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Article Publish Status: FREE
Abstract Title:

LSD, madness and healing: Mystical experiences as possible link between psychosis model and therapy model.

Abstract Source:

Psychol Med. 2021 Jul 13:1-15. Epub 2021 Jul 13. PMID: 34253268

Abstract Author(s):

Isabel Wießner, Marcelo Falchi, Fernanda Palhano-Fontes, Amanda Feilding, Sidarta Ribeiro, Luís Fernando Tófoli

Article Affiliation:

Isabel Wießner

Abstract:

BACKGROUND: For a century, psychedelics have been investigated as models of psychosis for demonstrating phenomenological similarities with psychotic experiences and as therapeutic models for treating depression, anxiety, and substance use disorders. This study sought to explore this paradoxical relationship connecting key parameters of the psychotic experience, psychotherapy, and psychedelic experience.

METHODS: In a randomized, double-blind, placebo-controlled, crossover design, 24 healthy volunteers received 50μg d-lysergic acid diethylamide (LSD) or inactive placebo. Psychotic experience was assessed by aberrant salience (Aberrant Salience Inventory, ASI), therapeutic potential by suggestibility (Creative Imagination Scale, CIS) and mindfulness (Five Facet Mindfulness Questionnaire, FFMQ; Mindful Attention Awareness Scale, MAAS; Experiences Questionnaire, EQ), and psychedelic experience by four questionnaires (Altered State of Consciousness Questionnaire, ASC; Mystical Experiences Questionnaire, MEQ; Challenging Experiences Questionnaire, CEQ; Ego-Dissolution Inventory, EDI). Relationships betweenLSD-induced effects were examined.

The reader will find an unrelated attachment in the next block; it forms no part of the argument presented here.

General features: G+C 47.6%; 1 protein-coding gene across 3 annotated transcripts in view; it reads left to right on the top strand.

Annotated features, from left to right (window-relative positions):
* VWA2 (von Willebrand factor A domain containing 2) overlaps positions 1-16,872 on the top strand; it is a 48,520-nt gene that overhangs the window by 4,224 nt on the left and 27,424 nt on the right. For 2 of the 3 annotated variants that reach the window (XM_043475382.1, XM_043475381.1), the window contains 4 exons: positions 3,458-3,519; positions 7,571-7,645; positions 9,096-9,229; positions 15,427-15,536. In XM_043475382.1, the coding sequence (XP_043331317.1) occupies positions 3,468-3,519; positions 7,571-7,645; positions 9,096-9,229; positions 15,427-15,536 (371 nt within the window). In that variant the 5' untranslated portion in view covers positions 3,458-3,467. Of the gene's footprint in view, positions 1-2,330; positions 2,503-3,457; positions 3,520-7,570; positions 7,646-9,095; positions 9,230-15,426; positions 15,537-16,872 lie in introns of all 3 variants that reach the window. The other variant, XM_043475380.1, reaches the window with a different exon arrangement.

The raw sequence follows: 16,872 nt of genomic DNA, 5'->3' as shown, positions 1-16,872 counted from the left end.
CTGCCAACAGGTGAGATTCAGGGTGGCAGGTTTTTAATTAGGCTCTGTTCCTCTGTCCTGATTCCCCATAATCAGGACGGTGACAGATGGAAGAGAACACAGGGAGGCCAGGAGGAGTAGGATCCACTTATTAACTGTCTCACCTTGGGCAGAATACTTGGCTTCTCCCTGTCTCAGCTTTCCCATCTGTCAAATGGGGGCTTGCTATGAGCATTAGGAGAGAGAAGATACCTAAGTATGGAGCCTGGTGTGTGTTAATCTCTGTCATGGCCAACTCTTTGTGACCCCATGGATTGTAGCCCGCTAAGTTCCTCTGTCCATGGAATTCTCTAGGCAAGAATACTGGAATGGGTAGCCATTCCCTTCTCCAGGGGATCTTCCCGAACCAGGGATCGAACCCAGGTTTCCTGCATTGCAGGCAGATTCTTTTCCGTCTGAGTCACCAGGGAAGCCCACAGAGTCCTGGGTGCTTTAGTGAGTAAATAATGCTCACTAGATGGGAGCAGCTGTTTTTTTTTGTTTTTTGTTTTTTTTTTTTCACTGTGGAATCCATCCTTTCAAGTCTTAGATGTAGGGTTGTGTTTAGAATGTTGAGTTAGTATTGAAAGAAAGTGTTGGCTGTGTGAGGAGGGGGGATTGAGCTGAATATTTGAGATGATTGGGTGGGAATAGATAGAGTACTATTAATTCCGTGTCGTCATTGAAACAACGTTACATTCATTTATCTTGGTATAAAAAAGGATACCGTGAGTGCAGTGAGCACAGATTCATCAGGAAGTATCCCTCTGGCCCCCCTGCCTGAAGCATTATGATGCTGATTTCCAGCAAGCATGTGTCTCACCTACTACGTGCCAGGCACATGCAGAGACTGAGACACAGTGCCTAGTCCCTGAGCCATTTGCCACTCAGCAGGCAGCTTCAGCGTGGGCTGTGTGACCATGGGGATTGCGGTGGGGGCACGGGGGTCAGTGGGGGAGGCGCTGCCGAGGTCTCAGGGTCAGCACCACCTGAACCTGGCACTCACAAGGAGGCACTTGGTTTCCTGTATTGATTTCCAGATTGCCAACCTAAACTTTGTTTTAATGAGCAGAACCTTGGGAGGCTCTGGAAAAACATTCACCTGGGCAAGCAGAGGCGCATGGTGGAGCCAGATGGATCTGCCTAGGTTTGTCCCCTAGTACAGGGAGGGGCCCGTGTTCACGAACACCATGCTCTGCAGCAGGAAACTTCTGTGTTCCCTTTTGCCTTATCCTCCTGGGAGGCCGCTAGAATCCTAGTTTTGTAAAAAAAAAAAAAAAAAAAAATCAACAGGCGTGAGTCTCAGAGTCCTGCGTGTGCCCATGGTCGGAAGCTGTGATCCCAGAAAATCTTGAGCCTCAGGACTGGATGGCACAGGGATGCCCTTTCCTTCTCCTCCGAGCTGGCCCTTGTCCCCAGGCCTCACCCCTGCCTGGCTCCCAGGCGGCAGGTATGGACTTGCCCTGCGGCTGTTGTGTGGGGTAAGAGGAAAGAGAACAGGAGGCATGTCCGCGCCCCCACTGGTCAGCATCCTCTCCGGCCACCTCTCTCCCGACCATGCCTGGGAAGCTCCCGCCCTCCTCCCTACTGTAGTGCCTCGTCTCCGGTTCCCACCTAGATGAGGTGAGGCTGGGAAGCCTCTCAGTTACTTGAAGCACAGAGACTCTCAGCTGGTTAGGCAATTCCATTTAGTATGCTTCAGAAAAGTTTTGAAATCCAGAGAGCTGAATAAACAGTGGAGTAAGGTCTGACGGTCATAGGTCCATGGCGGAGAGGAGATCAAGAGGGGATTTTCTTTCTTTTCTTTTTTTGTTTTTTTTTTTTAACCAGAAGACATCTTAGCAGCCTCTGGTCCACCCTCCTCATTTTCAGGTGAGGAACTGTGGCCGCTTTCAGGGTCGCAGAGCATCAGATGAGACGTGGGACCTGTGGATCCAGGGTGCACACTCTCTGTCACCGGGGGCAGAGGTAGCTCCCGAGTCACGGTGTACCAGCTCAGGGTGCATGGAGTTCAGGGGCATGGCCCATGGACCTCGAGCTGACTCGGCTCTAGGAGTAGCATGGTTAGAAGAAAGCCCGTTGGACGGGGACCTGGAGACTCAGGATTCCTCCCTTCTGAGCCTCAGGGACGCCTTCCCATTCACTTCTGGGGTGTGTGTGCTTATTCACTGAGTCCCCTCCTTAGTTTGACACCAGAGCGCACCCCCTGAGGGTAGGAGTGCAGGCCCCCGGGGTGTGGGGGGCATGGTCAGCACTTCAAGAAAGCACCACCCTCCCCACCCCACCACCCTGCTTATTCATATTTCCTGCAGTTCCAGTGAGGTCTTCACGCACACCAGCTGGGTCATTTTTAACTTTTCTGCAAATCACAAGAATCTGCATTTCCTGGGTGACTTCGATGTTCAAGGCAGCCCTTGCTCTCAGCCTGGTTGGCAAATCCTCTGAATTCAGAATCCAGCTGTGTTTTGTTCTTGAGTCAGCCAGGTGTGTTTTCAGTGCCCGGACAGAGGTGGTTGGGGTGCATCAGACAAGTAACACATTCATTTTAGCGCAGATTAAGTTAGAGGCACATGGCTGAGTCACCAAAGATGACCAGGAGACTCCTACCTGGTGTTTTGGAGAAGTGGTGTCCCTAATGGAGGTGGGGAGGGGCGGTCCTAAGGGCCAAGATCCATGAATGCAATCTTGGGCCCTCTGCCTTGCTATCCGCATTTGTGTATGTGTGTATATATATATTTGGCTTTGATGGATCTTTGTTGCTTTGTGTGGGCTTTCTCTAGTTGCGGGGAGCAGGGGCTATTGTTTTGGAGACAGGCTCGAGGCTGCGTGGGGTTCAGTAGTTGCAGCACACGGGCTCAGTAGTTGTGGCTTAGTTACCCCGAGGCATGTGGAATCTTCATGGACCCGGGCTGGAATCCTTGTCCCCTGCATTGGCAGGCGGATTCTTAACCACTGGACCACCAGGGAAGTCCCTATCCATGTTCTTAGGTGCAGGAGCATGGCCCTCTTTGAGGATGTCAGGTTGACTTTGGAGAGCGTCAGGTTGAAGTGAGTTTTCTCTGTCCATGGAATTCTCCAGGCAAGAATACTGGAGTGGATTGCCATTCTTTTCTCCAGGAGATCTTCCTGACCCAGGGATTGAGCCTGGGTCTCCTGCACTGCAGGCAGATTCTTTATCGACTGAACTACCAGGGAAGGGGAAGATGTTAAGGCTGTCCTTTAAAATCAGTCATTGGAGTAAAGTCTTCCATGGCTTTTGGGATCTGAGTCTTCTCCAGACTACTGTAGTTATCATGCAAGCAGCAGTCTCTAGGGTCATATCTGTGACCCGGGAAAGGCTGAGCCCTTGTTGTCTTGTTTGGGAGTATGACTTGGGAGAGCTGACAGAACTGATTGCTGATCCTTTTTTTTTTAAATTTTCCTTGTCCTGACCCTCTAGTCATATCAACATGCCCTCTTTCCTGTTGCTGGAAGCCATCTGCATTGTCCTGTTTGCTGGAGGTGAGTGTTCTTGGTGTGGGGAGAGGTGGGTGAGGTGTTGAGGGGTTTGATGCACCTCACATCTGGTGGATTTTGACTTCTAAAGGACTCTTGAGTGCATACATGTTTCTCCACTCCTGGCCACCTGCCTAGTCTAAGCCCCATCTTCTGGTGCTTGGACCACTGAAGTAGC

RESULTS: LSD induced psychedelic experiences, including alteration of consciousness, mystical experiences, ego-dissolution, and mildly challenging experiences, increased aberrant salience and suggestibility, but not mindfulness. LSD-induced aberrant salience correlated highly with complex imagery, mystical experiences, and ego-dissolution. LSD-induced suggestibility correlated with no other effects. Individual mindfulness changes correlated with aspects of aberrant salience and psychedelic experience.

CONCLUSIONS: The LSD state resembles a psychotic experience and offers a tool for healing. The link between psychosis model and therapeutic model seems to lie in mystical experiences. The results point to the importance of meaning attribution for the LSD psychosis model and indicate that psychedelic-assisted therapy might benefit from therapeutic suggestions fostering mystical experiences.

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